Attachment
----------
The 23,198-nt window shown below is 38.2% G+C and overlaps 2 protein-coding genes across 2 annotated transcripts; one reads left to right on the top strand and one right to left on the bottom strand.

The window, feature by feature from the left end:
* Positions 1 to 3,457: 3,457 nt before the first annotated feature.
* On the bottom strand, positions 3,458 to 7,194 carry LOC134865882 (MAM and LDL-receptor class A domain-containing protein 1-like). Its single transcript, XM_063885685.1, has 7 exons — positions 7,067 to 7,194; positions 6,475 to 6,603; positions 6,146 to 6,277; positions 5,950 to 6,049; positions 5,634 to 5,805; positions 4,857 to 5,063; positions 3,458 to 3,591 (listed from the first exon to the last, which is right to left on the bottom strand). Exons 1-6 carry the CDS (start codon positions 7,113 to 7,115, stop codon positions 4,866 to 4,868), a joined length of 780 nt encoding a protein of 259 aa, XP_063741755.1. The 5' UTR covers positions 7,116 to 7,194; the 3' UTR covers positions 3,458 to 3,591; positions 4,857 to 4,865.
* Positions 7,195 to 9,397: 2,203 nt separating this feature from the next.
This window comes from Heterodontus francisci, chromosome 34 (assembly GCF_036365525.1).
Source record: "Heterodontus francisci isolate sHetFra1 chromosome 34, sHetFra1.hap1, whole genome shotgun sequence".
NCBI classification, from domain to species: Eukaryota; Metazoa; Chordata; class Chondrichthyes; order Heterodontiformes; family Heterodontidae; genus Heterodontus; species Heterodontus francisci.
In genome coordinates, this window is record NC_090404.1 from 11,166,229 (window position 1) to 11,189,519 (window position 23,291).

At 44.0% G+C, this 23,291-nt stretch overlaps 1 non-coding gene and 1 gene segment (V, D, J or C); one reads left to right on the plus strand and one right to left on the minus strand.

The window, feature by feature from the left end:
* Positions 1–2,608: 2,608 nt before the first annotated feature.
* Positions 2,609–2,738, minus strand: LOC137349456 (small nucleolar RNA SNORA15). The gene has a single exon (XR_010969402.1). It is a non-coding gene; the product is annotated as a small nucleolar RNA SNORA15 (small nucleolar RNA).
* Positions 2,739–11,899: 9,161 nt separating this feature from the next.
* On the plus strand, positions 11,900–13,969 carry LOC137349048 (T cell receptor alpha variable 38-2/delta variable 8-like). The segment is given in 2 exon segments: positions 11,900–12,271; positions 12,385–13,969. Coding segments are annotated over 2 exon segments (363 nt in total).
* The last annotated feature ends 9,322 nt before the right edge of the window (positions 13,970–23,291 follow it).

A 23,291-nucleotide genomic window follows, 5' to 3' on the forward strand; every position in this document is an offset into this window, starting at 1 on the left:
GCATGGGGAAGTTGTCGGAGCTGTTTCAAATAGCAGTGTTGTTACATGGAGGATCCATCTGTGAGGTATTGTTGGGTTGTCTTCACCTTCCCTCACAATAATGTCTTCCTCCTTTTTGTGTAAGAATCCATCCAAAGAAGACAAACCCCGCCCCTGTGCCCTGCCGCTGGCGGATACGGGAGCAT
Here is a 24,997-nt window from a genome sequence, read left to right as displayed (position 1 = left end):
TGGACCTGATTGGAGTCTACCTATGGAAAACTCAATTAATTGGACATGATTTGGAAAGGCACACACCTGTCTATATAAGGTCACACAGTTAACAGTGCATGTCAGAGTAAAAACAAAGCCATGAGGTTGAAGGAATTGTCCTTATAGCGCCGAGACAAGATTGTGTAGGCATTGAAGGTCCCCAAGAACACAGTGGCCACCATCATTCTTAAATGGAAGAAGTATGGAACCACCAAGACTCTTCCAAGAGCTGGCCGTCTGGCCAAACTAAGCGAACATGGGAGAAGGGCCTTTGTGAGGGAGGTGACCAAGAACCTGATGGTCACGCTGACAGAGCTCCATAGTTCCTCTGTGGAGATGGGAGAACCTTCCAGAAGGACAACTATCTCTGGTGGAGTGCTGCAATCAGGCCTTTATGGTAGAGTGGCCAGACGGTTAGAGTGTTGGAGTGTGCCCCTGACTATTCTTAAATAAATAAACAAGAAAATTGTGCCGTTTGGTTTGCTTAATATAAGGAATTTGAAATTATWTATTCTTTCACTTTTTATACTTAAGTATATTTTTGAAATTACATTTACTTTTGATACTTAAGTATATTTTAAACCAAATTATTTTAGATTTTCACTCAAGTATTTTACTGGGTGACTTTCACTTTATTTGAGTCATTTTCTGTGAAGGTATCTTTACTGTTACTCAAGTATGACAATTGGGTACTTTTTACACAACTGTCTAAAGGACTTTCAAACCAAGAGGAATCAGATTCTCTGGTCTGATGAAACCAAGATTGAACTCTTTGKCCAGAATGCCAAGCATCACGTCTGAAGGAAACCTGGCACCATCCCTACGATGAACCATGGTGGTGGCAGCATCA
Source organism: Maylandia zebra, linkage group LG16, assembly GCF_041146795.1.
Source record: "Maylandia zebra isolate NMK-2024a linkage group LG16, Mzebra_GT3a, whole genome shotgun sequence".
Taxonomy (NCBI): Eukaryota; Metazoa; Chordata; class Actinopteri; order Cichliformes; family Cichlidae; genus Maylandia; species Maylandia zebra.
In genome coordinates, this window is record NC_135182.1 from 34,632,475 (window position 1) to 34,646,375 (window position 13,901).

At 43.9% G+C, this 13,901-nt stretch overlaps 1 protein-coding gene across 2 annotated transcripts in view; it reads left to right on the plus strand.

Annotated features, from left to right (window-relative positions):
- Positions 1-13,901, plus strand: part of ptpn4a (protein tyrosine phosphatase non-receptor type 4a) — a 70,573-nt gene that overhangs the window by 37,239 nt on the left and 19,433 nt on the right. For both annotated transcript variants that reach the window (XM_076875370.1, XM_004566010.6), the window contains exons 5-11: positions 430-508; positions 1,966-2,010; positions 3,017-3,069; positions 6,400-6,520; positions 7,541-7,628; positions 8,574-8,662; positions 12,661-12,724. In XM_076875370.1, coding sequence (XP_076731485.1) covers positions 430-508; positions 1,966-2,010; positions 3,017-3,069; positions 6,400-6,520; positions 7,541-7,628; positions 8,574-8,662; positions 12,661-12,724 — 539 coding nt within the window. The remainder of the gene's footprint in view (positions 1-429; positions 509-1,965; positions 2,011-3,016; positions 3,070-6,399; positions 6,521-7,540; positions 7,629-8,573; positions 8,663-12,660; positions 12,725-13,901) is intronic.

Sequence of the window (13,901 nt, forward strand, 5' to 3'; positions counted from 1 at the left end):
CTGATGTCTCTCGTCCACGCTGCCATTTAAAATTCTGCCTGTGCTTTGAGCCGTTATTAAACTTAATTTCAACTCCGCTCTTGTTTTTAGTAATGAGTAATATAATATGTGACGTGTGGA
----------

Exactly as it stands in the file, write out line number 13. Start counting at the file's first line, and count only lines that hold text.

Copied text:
* Positions 2,609–2,738, minus strand: LOC137349456 (small nucleolar RNA SNORA15). The gene has a single exon (XR_010969402.1). It is a non-coding gene; the product is annotated as a small nucleolar RNA SNORA15 (small nucleolar RNA).